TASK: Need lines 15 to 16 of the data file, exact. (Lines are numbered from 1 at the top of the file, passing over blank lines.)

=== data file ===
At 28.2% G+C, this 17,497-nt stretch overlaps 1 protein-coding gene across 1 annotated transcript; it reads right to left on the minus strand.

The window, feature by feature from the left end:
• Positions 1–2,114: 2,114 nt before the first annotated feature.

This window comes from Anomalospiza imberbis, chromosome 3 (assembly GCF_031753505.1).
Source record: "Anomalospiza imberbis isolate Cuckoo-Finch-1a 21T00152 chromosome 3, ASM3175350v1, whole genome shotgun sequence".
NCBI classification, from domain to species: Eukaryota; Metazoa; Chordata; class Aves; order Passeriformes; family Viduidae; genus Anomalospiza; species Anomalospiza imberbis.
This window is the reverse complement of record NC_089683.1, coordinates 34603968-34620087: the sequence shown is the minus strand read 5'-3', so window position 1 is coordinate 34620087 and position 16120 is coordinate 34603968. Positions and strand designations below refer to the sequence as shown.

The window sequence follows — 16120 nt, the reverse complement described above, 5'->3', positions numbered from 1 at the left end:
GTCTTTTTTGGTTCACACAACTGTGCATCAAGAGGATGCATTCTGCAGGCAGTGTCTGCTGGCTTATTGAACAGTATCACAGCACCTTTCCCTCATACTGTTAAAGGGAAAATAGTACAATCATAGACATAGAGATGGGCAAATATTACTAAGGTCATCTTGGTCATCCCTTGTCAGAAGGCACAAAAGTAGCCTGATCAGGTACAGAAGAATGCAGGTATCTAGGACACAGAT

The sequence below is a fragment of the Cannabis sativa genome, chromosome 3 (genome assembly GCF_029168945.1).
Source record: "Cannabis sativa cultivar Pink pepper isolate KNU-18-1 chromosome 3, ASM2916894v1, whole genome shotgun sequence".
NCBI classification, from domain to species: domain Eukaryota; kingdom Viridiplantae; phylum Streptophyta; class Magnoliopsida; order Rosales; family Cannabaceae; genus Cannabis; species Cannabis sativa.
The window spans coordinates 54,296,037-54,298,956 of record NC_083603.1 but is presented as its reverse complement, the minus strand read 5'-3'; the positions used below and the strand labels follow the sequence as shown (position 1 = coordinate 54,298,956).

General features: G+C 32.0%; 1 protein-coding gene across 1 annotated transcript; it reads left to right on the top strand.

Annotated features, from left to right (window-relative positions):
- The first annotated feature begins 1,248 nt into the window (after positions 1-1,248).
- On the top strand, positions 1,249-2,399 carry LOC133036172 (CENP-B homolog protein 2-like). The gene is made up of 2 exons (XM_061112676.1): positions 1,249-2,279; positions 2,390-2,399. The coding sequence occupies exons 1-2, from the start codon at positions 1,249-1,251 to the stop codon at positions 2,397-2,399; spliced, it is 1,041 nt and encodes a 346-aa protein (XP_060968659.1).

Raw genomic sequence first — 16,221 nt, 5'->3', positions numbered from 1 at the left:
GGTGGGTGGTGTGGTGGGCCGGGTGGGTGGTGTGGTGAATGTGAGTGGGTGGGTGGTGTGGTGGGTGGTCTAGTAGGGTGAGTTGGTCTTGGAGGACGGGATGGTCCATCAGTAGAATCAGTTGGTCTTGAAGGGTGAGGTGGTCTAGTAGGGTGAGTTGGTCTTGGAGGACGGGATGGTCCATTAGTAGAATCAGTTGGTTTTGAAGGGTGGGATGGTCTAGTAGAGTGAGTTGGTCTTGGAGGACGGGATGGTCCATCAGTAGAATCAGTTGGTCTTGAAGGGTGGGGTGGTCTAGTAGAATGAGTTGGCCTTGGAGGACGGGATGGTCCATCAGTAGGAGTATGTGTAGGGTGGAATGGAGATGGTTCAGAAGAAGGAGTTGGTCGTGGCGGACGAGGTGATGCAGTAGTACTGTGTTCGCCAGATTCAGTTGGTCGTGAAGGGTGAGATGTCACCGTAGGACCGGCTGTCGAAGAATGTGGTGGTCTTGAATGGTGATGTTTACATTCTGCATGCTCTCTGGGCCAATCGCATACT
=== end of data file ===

Annotated features, from left to right (window-relative positions):
- The first annotated feature begins 1,248 nt into the window (after positions 1-1,248).